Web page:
Employers take note: HP study finds the business-employee relationship is broken
HP Inc. just released its first annual study exploring the relationship between employees and work, particularly the gap between evolving work expectations and reality, and that gap is surprisingly wide on a range of drivers for a healthy relationship.
The research covers more than 50 facets of work, such as the significance of work in individuals’ lives, their competencies, work environments and expectations from leadership. It also highlights the influence of work on aspects like employee wellness, productivity, engagement and organizational culture. HP initiated and will continue to research these factors to help drive thought leadership in all things related to the future of work.
To gather the data, HP conducted an online survey earlier this year with Edelman Data & Intelligence in 12 countries, including the U.S., France, India, the U.K., Germany, Spain, Australia, Japan, Mexico, Brazil, Canada and Indonesia. The 15,624 respondents included 12,012 knowledge workers, 2,408 information technology decision-makers and 1,204 business leaders.
The data was used to create the Work Relationship Index, a tool measuring global work relationships over time. HP made a startling discovery that only 27% of knowledge workers believe they have a healthy relationship with their job. Interestingly, developed nations displayed a poorer relationship with work compared with some developing countries. India, for example, scored highest in terms of work satisfaction. In contrast, Asia Pacific countries, specifically Japan, recorded some of the lowest satisfaction scores.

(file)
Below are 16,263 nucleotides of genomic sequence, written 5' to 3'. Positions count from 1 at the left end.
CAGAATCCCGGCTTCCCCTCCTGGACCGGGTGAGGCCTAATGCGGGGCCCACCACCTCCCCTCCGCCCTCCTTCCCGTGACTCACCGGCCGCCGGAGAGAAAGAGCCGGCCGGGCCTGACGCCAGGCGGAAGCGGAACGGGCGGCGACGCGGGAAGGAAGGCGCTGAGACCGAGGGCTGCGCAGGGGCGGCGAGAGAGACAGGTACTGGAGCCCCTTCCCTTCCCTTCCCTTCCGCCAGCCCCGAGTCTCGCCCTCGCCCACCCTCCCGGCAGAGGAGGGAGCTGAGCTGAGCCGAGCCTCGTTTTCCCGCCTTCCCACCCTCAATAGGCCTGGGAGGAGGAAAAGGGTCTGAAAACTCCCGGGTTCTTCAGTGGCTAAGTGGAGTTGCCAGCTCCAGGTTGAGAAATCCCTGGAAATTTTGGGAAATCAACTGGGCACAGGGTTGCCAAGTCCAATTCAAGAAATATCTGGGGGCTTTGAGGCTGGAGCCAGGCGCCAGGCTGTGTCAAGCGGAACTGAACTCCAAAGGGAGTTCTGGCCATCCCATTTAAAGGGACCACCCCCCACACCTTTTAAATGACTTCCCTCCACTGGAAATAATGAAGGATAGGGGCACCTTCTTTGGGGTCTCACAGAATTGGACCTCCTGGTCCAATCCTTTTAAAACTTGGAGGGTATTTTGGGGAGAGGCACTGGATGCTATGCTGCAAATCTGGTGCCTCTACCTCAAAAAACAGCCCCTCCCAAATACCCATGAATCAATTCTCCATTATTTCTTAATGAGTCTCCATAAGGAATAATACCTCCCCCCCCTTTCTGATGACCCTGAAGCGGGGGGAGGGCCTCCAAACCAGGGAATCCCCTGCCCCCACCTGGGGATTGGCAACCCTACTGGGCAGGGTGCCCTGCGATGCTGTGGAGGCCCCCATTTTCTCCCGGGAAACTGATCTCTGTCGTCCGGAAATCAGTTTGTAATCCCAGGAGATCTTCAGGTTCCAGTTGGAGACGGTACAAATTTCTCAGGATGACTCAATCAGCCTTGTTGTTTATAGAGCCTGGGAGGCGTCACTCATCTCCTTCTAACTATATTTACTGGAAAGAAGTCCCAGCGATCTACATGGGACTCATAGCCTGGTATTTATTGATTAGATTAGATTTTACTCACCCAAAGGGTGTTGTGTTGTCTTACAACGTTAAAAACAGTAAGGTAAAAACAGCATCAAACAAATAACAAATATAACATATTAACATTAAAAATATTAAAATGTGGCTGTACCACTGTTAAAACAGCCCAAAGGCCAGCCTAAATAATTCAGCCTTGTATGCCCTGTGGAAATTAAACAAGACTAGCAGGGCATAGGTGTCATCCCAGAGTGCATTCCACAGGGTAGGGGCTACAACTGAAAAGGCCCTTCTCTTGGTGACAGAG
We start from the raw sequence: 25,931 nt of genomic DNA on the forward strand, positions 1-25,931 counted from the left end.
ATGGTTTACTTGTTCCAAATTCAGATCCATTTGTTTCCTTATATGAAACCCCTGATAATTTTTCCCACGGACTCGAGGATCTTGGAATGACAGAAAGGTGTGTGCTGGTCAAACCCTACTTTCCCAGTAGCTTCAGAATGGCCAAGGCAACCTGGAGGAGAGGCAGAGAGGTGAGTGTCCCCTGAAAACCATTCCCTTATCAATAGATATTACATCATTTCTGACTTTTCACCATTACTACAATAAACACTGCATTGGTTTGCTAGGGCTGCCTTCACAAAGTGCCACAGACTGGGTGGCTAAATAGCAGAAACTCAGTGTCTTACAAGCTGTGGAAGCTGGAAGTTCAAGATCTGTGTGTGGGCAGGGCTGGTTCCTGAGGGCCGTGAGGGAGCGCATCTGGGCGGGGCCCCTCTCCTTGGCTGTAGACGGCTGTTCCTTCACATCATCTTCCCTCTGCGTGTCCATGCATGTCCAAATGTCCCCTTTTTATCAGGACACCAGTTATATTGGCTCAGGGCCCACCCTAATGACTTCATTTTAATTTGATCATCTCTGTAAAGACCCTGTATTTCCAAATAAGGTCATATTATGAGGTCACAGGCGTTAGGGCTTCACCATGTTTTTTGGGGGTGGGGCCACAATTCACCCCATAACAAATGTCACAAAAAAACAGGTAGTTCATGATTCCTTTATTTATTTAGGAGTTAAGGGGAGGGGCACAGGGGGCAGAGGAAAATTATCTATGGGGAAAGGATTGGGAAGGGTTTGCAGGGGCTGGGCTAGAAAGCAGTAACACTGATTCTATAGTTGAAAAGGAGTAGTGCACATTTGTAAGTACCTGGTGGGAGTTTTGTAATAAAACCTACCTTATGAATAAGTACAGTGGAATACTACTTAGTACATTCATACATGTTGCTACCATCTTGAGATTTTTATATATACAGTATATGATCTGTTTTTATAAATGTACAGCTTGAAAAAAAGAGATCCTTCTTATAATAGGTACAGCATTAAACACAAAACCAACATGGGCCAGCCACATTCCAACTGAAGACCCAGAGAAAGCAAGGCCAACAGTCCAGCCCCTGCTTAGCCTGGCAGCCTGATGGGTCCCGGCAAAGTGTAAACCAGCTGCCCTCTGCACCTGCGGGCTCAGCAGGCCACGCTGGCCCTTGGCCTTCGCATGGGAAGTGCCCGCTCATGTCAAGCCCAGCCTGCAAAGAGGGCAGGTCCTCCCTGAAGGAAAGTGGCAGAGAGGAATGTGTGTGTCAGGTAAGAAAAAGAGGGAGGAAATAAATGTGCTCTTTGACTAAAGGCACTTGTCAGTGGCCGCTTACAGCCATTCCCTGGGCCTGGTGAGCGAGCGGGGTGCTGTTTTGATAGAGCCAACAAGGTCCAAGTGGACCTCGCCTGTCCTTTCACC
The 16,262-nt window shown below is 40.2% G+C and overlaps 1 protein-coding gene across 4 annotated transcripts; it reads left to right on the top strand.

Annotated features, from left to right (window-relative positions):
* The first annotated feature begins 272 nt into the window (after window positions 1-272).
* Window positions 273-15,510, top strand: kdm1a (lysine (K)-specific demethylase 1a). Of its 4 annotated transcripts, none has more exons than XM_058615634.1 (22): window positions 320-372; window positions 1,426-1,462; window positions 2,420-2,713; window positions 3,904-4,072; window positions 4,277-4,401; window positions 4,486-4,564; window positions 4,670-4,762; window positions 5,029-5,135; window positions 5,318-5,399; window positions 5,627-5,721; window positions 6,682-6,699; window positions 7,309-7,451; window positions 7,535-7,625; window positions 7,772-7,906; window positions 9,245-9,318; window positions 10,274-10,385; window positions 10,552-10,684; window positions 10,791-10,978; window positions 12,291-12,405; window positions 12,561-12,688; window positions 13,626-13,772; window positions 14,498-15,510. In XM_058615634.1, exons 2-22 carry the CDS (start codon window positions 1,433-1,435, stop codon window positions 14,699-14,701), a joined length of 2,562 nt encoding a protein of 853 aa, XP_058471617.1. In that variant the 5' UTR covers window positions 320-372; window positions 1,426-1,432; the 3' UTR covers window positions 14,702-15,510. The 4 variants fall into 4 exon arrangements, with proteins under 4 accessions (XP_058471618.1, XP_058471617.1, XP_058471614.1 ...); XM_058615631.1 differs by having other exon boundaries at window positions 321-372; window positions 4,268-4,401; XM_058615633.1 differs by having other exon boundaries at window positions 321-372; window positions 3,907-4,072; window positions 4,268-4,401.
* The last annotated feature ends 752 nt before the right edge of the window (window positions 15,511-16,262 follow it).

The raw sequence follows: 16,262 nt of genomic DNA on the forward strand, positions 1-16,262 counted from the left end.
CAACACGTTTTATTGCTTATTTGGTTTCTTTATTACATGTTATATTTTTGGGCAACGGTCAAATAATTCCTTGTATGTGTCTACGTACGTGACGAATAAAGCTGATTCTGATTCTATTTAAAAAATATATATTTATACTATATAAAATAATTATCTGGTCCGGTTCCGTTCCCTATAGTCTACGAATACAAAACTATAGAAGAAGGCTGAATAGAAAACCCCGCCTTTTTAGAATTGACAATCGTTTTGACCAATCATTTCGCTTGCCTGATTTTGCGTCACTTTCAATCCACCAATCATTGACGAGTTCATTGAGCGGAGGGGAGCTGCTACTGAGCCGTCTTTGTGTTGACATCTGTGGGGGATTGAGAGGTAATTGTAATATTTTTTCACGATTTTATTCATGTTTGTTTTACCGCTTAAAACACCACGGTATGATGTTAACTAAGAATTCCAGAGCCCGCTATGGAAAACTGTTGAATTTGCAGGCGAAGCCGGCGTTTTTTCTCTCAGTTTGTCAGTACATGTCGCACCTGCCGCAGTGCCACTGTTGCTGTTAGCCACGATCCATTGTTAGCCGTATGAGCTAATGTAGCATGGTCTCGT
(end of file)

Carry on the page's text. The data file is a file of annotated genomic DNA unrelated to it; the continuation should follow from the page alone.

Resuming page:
“Regardless of where you’re working — whether you’re in the office or at home — this is a much broader set of issues than just tech in the office or tech at home,” Dave Shull, president of HP Workforce Solutions, said in an interview with ZK Research. “It’s a fundamental shift in expectations. What are the big drivers of a healthy relationship with work? It boils down to fulfillment, leadership, people-centricity, skills, tools and workspace.”
Let’s break down each of these six core drivers necessary for a wholesome work relationship.
Fulfillment in work is rooted in deriving purpose, meaning and a sense of empowerment. However, a mere 29% of knowledge workers consistently feel this way, highlighting a significant disparity in expectations.
Although 68% of business leaders believe that modern work calls for fresh leadership approaches, only 20% of workers feel leadership has adapted appropriately. Senior leaders must acknowledge the importance of establishing an emotional bond with their workforce. Things such as regular engagement surveys can help leaders develop this bond by capturing employee sentiments.
People-centricity is about prioritizing employees, ensuring they feel valued and central to decision-making processes. However, just 25% of knowledge workers consistently feel respected and valued. Given how many people feel undervalued in their jobs, leaders should be addressing this problem in the workplace.